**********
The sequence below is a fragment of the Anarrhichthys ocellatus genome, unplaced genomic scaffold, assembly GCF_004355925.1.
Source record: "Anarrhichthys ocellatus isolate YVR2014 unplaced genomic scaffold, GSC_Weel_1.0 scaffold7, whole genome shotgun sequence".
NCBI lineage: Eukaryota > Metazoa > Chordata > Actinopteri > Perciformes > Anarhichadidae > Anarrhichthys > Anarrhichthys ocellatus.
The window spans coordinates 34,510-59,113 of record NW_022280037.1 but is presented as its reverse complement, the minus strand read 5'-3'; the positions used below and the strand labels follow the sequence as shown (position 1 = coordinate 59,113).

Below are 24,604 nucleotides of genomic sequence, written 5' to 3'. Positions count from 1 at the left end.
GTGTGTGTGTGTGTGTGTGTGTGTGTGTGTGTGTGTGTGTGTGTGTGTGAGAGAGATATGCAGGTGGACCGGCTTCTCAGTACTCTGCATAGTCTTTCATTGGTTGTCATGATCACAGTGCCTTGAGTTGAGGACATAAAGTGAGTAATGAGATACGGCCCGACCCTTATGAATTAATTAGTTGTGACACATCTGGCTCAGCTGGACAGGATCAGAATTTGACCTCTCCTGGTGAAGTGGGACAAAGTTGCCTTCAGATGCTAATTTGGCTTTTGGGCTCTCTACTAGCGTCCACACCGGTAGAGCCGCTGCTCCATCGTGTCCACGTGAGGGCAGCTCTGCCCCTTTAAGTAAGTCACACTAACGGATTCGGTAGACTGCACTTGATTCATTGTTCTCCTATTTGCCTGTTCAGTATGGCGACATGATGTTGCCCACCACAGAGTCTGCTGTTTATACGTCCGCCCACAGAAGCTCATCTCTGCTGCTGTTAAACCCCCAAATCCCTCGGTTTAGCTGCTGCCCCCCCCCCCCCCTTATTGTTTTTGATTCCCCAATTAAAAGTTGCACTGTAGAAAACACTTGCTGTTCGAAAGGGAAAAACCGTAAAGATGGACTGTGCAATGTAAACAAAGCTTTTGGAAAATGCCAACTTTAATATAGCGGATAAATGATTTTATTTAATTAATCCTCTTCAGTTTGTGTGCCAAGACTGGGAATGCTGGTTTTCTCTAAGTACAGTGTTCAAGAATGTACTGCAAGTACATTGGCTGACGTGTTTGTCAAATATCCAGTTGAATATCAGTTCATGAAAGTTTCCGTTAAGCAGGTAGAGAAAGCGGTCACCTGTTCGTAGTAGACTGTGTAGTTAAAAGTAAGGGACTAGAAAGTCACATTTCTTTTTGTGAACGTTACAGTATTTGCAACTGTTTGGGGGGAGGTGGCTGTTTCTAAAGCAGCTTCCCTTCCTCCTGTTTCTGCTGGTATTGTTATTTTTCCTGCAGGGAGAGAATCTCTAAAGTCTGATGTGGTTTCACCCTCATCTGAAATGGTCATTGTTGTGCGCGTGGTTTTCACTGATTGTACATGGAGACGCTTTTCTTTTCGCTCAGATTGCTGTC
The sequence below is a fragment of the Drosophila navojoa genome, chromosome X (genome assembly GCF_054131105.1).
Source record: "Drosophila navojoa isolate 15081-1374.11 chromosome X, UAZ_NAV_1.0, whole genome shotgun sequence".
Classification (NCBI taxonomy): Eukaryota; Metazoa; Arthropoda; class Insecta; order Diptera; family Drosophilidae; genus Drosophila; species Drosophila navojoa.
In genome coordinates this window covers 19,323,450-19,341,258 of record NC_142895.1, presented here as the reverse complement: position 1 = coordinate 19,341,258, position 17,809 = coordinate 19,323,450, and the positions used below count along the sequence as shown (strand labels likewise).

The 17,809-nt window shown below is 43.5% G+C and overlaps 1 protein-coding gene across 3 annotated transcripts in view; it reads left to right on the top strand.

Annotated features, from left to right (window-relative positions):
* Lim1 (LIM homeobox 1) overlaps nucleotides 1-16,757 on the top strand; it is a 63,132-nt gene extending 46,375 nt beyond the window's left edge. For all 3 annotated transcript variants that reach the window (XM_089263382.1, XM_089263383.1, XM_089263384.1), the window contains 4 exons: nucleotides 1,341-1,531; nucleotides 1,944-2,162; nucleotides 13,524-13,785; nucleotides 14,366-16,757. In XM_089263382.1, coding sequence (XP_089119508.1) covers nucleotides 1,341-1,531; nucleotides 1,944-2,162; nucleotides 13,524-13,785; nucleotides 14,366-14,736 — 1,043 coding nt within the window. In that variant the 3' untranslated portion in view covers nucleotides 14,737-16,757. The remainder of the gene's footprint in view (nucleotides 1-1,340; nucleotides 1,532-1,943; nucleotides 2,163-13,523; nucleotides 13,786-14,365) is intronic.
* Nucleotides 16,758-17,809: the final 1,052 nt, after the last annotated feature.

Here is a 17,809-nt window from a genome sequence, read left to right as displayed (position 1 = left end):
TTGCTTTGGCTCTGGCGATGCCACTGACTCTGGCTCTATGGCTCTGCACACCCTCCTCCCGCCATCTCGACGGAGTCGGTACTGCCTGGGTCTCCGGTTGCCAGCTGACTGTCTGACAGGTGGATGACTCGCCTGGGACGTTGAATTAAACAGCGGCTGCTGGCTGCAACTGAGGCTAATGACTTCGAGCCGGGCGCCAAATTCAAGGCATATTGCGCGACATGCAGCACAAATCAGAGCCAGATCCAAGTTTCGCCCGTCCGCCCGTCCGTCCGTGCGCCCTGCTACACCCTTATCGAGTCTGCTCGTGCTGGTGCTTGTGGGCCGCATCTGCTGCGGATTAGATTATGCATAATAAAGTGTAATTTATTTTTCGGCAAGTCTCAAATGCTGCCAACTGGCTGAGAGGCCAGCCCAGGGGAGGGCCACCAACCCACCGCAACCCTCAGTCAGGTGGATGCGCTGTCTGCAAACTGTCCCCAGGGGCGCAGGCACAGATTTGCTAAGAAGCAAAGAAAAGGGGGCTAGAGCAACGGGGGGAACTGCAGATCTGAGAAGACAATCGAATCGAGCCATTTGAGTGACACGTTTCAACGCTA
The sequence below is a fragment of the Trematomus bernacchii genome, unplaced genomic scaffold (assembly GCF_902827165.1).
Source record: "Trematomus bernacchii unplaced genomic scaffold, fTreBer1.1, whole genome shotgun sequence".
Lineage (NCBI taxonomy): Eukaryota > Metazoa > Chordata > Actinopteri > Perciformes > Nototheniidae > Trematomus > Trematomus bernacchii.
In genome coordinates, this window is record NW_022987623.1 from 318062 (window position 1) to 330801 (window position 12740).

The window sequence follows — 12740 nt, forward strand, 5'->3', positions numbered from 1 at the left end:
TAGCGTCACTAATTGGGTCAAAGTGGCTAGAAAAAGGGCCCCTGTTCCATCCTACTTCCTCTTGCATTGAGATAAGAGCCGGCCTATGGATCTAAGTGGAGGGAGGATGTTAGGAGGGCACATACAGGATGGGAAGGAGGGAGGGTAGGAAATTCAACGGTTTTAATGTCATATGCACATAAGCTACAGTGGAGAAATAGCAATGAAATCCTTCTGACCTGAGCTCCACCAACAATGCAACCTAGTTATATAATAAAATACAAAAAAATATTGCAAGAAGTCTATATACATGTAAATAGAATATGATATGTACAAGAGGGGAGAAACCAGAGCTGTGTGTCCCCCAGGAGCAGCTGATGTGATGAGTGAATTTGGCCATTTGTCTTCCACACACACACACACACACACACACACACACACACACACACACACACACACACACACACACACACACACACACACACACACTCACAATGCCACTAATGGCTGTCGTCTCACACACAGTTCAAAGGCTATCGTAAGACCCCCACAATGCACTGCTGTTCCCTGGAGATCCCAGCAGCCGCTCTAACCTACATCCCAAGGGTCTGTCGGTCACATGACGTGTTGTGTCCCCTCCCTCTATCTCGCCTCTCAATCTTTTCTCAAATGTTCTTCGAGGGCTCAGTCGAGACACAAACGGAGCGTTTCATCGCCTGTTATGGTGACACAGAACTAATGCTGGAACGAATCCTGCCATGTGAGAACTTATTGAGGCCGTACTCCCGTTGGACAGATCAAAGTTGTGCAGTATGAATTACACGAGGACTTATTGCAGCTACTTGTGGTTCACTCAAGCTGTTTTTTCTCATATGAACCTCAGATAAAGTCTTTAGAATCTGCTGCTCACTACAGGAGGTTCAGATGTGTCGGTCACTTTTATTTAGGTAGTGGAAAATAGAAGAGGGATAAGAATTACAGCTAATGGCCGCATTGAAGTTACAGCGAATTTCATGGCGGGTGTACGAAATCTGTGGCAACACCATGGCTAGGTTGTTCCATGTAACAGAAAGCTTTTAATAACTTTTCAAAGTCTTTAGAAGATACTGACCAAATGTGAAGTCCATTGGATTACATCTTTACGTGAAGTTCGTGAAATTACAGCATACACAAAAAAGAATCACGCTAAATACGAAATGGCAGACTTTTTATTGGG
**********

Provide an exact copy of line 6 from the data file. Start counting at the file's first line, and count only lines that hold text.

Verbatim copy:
GTGTGTGTGTGTGTGTGTGTGTGTGTGTGTGTGTGTGTGTGTGTGTGTGAGAGAGATATGCAGGTGGACCGGCTTCTCAGTACTCTGCATAGTCTTTCATTGGTTGTCATGATCACAGTGCCTTGAGTTGAGGACATAAAGTGAGTAATGAGATACGGCCCGACCCTTATGAATTAATTAGTTGTGACACATCTGGCTCAGCTGGACAGGATCAGAATTTGACCTCTCCTGGTGAAGTGGGACAAAGTTGCCTTCAGATGCTAATTTGGCTTTTGGGCTCTCTACTAGCGTCCACACCGGTAGAGCCGCTGCTCCATCGTGTCCACGTGAGGGCAGCTCTGCCCCTTTAAGTAAGTCACACTAACGGATTCGGTAGACTGCACTTGATTCATTGTTCTCCTATTTGCCTGTTCAGTATGGCGACATGATGTTGCCCACCACAGAGTCTGCTGTTTATACGTCCGCCCACAGAAGCTCATCTCTGCTGCTGTTAAACCCCCAAATCCCTCGGTTTAGCTGCTGCCCCCCCCCCCCCCTTATTGTTTTTGATTCCCCAATTAAAAGTTGCACTGTAGAAAACACTTGCTGTTCGAAAGGGAAAAACCGTAAAGATGGACTGTGCAATGTAAACAAAGCTTTTGGAAAATGCCAACTTTAATATAGCGGATAAATGATTTTATTTAATTAATCCTCTTCAGTTTGTGTGCCAAGACTGGGAATGCTGGTTTTCTCTAAGTACAGTGTTCAAGAATGTACTGCAAGTACATTGGCTGACGTGTTTGTCAAATATCCAGTTGAATATCAGTTCATGAAAGTTTCCGTTAAGCAGGTAGAGAAAGCGGTCACCTGTTCGTAGTAGACTGTGTAGTTAAAAGTAAGGGACTAGAAAGTCACATTTCTTTTTGTGAACGTTACAGTATTTGCAACTGTTTGGGGGGAGGTGGCTGTTTCTAAAGCAGCTTCCCTTCCTCCTGTTTCTGCTGGTATTGTTATTTTTCCTGCAGGGAGAGAATCTCTAAAGTCTGATGTGGTTTCACCCTCATCTGAAATGGTCATTGTTGTGCGCGTGGTTTTCACTGATTGTACATGGAGACGCTTTTCTTTTCGCTCAGATTGCTGTC